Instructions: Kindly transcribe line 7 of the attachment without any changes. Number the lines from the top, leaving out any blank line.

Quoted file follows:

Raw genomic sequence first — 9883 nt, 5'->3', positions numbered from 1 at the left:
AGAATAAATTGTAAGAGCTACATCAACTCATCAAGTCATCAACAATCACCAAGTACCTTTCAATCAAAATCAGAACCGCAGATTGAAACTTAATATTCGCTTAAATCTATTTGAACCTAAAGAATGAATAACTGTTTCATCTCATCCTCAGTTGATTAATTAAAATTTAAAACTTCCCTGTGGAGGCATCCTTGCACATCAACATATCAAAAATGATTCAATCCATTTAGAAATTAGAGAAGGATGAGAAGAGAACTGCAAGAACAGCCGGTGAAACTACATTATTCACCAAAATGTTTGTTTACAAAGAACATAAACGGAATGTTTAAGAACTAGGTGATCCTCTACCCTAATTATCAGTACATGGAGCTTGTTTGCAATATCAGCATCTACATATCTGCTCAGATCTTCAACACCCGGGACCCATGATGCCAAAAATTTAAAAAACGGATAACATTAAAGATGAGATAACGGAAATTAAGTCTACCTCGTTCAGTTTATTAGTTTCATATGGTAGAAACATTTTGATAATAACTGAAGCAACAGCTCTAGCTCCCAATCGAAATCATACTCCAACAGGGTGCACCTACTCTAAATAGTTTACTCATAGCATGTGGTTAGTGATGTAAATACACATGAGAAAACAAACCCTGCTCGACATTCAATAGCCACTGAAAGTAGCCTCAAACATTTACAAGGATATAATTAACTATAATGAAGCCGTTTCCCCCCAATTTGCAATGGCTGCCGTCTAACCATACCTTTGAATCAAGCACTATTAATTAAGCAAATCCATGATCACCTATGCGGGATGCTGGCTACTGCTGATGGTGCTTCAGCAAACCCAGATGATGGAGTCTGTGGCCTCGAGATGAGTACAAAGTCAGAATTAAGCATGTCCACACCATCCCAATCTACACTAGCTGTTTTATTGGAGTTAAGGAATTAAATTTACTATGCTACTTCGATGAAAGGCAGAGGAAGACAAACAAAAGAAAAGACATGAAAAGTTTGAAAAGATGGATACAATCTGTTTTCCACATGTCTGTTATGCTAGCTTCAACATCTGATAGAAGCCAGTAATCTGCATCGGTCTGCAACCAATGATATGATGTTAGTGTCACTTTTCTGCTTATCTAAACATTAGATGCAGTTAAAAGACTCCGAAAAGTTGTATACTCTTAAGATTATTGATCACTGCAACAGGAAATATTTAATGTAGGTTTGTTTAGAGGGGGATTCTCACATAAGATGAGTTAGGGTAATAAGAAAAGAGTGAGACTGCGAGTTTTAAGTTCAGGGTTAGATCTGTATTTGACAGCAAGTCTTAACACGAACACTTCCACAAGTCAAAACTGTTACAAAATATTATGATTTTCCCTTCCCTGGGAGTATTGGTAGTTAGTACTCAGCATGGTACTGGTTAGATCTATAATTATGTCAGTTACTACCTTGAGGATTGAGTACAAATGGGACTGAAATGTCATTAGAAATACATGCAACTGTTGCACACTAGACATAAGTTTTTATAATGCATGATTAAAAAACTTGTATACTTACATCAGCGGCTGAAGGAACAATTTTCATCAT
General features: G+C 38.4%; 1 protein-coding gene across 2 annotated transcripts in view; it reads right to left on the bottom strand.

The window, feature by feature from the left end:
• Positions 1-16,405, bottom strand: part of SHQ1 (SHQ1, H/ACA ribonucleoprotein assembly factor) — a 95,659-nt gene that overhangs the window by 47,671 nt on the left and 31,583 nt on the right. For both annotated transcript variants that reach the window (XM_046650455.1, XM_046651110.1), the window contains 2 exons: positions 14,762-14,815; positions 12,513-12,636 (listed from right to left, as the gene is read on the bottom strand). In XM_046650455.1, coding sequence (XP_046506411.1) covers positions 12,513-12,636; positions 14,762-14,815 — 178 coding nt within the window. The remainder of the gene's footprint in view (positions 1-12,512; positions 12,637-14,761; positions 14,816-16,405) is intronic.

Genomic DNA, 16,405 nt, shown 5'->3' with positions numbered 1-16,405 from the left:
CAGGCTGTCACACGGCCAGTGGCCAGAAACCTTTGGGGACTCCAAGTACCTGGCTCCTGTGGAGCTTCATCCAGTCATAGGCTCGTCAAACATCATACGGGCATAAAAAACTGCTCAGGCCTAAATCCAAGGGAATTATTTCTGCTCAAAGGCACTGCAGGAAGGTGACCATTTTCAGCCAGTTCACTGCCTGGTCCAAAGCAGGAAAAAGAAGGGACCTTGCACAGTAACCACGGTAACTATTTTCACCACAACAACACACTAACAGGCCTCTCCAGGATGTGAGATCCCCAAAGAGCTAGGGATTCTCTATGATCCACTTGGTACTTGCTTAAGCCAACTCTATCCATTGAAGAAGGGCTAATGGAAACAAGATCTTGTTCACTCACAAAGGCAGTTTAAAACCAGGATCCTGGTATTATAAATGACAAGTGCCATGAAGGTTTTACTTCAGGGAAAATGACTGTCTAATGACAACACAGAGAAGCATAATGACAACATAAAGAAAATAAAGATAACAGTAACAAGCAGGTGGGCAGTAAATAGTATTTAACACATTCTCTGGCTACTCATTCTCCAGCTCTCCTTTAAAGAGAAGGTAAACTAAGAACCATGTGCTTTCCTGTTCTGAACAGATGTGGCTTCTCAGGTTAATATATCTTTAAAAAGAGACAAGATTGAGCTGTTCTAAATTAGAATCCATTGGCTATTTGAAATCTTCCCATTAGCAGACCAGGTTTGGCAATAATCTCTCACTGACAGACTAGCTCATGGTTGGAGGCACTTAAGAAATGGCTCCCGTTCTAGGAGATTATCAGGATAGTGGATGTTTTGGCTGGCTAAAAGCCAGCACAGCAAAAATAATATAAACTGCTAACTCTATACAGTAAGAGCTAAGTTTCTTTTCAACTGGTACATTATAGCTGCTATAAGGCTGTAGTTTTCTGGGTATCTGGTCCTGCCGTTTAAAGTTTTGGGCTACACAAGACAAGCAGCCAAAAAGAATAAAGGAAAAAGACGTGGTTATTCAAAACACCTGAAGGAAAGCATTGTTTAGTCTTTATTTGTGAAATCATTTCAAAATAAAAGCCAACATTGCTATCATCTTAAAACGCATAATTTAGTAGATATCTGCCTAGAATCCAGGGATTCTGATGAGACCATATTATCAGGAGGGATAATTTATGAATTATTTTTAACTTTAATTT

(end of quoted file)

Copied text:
CAGGCTGTCACACGGCCAGTGGCCAGAAACCTTTGGGGACTCCAAGTACCTGGCTCCTGTGGAGCTTCATCCAGTCATAGGCTCGTCAAACATCATACGGGCATAAAAAACTGCTCAGGCCTAAATCCAAGGGAATTATTTCTGCTCAAAGGCACTGCAGGAAGGTGACCATTTTCAGCCAGTTCACTGCCTGGTCCAAAGCAGGAAAAAGAAGGGACCTTGCACAGTAACCACGGTAACTATTTTCACCACAACAACACACTAACAGGCCTCTCCAGGATGTGAGATCCCCAAAGAGCTAGGGATTCTCTATGATCCACTTGGTACTTGCTTAAGCCAACTCTATCCATTGAAGAAGGGCTAATGGAAACAAGATCTTGTTCACTCACAAAGGCAGTTTAAAACCAGGATCCTGGTATTATAAATGACAAGTGCCATGAAGGTTTTACTTCAGGGAAAATGACTGTCTAATGACAACACAGAGAAGCATAATGACAACATAAAGAAAATAAAGATAACAGTAACAAGCAGGTGGGCAGTAAATAGTATTTAACACATTCTCTGGCTACTCATTCTCCAGCTCTCCTTTAAAGAGAAGGTAAACTAAGAACCATGTGCTTTCCTGTTCTGAACAGATGTGGCTTCTCAGGTTAATATATCTTTAAAAAGAGACAAGATTGAGCTGTTCTAAATTAGAATCCATTGGCTATTTGAAATCTTCCCATTAGCAGACCAGGTTTGGCAATAATCTCTCACTGACAGACTAGCTCATGGTTGGAGGCACTTAAGAAATGGCTCCCGTTCTAGGAGATTATCAGGATAGTGGATGTTTTGGCTGGCTAAAAGCCAGCACAGCAAAAATAATATAAACTGCTAACTCTATACAGTAAGAGCTAAGTTTCTTTTCAACTGGTACATTATAGCTGCTATAAGGCTGTAGTTTTCTGGGTATCTGGTCCTGCCGTTTAAAGTTTTGGGCTACACAAGACAAGCAGCCAAAAAGAATAAAGGAAAAAGACGTGGTTATTCAAAACACCTGAAGGAAAGCATTGTTTAGTCTTTATTTGTGAAATCATTTCAAAATAAAAGCCAACATTGCTATCATCTTAAAACGCATAATTTAGTAGATATCTGCCTAGAATCCAGGGATTCTGATGAGACCATATTATCAGGAGGGATAATTTATGAATTATTTTTAACTTTAATTT